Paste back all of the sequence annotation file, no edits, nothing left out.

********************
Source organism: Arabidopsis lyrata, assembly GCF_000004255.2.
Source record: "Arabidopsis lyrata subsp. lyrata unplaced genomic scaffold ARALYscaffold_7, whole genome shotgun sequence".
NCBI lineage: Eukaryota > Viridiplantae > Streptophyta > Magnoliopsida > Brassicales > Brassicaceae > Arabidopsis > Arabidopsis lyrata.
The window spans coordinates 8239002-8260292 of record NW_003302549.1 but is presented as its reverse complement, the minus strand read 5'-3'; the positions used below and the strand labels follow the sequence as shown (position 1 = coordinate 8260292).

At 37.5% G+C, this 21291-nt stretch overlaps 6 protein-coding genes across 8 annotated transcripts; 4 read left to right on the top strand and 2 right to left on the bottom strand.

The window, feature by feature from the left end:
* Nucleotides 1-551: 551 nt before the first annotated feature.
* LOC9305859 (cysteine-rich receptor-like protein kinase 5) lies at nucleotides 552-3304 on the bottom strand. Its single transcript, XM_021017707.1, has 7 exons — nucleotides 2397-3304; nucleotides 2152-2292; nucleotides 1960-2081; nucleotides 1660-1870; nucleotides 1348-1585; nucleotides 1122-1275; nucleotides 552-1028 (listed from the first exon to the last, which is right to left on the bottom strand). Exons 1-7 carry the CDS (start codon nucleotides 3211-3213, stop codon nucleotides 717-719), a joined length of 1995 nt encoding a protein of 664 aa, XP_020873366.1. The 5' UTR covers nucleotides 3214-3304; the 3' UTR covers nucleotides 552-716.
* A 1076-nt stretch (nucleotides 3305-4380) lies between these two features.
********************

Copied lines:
Source organism: Arabidopsis lyrata, assembly GCF_000004255.2.
Source record: "Arabidopsis lyrata subsp. lyrata unplaced genomic scaffold ARALYscaffold_7, whole genome shotgun sequence".
NCBI lineage: Eukaryota > Viridiplantae > Streptophyta > Magnoliopsida > Brassicales > Brassicaceae > Arabidopsis > Arabidopsis lyrata.
The window spans coordinates 8239002-8260292 of record NW_003302549.1 but is presented as its reverse complement, the minus strand read 5'-3'; the positions used below and the strand labels follow the sequence as shown (position 1 = coordinate 8260292).

At 37.5% G+C, this 21291-nt stretch overlaps 6 protein-coding genes across 8 annotated transcripts; 4 read left to right on the top strand and 2 right to left on the bottom strand.

The window, feature by feature from the left end:
* Nucleotides 1-551: 551 nt before the first annotated feature.
* LOC9305859 (cysteine-rich receptor-like protein kinase 5) lies at nucleotides 552-3304 on the bottom strand. Its single transcript, XM_021017707.1, has 7 exons — nucleotides 2397-3304; nucleotides 2152-2292; nucleotides 1960-2081; nucleotides 1660-1870; nucleotides 1348-1585; nucleotides 1122-1275; nucleotides 552-1028 (listed from the first exon to the last, which is right to left on the bottom strand). Exons 1-7 carry the CDS (start codon nucleotides 3211-3213, stop codon nucleotides 717-719), a joined length of 1995 nt encoding a protein of 664 aa, XP_020873366.1. The 5' UTR covers nucleotides 3214-3304; the 3' UTR covers nucleotides 552-716.
* A 1076-nt stretch (nucleotides 3305-4380) lies between these two features.